Muslim women in Quebec facing more attacks since charter proposal: group
A Quebec woman’s coalition says there has been an increase in the number of reported attacks against veiled Muslim women since the introduction of the province's proposed Charter of Quebec Values.
The plan, if passed, would restrict public employees from donning overt religious articles such as hijabs, niqabs, turbans and kippas in the workplace.
Members of the Regroupement des centres de femmes du Quebec say they are concerned after an increase in the number of reported physical and verbal attacks against veiled Muslim women.
"Women's centers are open to all women: they welcome women from all backgrounds, religions, sexual orientations, political ideologies, all income," said the group's president, Angela Laroche, in a statement. “But since the early debates of the proposed charter, women's safety is compromised."
"They get condescending looks, insults, (and) they get spat on on the streets,” Valerie Letourneau, the group’s spokesperson, told CTV Montreal. “It’s causing fear. We cannot live with this intolerance."
Expected to be tabled later this fall by the minority Parti Quebecois government, the contentious values charter has opened up an emotional and divisive debate in Quebec.
On Tuesday, a topless protest linked to the charter erupted inside the Quebec legislature during the daily question period. While Quebec Premier Pauline Marois was answering a question, a group of protestors began disrobing and shouting slogans directed against the crucifix in the lower chamber.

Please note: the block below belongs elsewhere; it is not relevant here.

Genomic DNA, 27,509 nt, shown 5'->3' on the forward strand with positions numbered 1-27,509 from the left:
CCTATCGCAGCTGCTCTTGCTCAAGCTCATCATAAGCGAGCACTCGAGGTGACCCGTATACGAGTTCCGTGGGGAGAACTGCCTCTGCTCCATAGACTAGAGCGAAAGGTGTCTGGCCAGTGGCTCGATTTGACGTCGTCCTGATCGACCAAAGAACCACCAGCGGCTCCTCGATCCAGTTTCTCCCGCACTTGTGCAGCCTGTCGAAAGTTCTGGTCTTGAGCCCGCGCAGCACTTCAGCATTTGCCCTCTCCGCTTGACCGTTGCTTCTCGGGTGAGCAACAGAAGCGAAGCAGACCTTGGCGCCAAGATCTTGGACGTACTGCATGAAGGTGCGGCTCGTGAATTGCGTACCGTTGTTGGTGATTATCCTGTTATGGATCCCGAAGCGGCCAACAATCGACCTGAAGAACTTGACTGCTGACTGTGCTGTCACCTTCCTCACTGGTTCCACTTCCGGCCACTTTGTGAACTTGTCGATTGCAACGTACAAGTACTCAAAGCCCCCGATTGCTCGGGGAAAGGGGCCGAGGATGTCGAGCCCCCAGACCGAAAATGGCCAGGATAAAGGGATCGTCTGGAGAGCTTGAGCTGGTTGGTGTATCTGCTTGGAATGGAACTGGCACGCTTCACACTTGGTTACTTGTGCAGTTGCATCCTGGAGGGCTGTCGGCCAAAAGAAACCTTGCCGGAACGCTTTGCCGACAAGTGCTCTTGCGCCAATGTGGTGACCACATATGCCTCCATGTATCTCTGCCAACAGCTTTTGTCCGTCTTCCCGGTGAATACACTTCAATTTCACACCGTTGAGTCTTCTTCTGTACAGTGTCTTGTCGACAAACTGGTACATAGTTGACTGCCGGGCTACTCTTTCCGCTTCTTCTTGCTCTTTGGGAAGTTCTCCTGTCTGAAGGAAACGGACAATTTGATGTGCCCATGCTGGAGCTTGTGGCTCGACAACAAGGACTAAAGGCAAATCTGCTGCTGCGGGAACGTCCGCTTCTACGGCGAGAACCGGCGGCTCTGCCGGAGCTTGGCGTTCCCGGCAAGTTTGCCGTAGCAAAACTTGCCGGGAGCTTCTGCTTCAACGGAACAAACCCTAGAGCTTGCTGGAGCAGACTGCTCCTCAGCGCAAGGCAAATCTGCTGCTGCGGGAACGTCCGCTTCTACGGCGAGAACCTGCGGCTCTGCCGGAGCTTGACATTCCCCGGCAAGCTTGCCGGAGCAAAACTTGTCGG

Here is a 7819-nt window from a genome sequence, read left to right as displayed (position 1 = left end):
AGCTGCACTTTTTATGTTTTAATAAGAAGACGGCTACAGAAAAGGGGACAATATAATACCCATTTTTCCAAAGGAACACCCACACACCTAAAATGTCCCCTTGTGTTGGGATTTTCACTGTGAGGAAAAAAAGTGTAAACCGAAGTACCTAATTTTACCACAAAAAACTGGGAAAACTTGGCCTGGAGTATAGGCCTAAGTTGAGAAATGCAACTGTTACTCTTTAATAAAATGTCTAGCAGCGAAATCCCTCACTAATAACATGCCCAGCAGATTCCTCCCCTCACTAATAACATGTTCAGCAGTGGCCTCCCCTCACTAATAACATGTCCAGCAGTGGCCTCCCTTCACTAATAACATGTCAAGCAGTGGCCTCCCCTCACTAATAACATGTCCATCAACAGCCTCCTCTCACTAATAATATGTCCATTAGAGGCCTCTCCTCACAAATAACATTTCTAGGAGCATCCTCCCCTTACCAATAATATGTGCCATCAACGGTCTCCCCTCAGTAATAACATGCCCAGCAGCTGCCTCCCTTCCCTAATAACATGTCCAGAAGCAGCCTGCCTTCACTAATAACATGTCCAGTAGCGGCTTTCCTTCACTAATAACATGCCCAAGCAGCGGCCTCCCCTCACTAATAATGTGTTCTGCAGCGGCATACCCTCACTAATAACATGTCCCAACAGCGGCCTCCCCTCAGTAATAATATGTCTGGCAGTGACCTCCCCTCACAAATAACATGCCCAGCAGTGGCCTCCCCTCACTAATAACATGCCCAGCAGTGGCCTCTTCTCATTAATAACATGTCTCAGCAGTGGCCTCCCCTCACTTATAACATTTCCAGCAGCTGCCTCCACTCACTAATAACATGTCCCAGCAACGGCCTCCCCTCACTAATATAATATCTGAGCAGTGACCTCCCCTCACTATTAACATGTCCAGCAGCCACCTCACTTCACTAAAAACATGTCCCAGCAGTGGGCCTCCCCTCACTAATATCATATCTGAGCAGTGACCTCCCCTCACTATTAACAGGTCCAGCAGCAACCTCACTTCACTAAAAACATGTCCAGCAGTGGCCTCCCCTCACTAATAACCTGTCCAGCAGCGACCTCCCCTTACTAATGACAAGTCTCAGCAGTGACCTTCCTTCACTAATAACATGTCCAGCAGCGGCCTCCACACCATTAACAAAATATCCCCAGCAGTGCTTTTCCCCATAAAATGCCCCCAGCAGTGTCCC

"Crucifix, get the hell out of here," the protestors chanted.
Security guards later removed the protestors, warning them they could be charged with disturbing the peace and gross indecency.
Recent polls suggest the plan has considerable support in Quebec, but there has also been vocal opposition against it.
Former Quebec Premier Jacques Parizeau said in a column earlier this week that he thinks the charter goes too far. A long-time backer of Quebec’s sovereignty movement, Parizeau wrote in the Journal de Montreal that the province is already a secular society.
"Most of the classical colleges were purchased and turned into CEGEPs while universities gave up their pontifical charger…. The prayer in the National Assembly was replaced with a 'moment' of reflection."
Critics of the proposed charter say the recent surge in reported violence against veiled Muslim women is a result of the ongoing debate.
"I think it’s a direct consequence to this proposal of charter of values," said Maryse Gaudreault, the Liberal critic for the status of women.
"I think we should all be against this kind of discrimination."
With files from CTV Montreal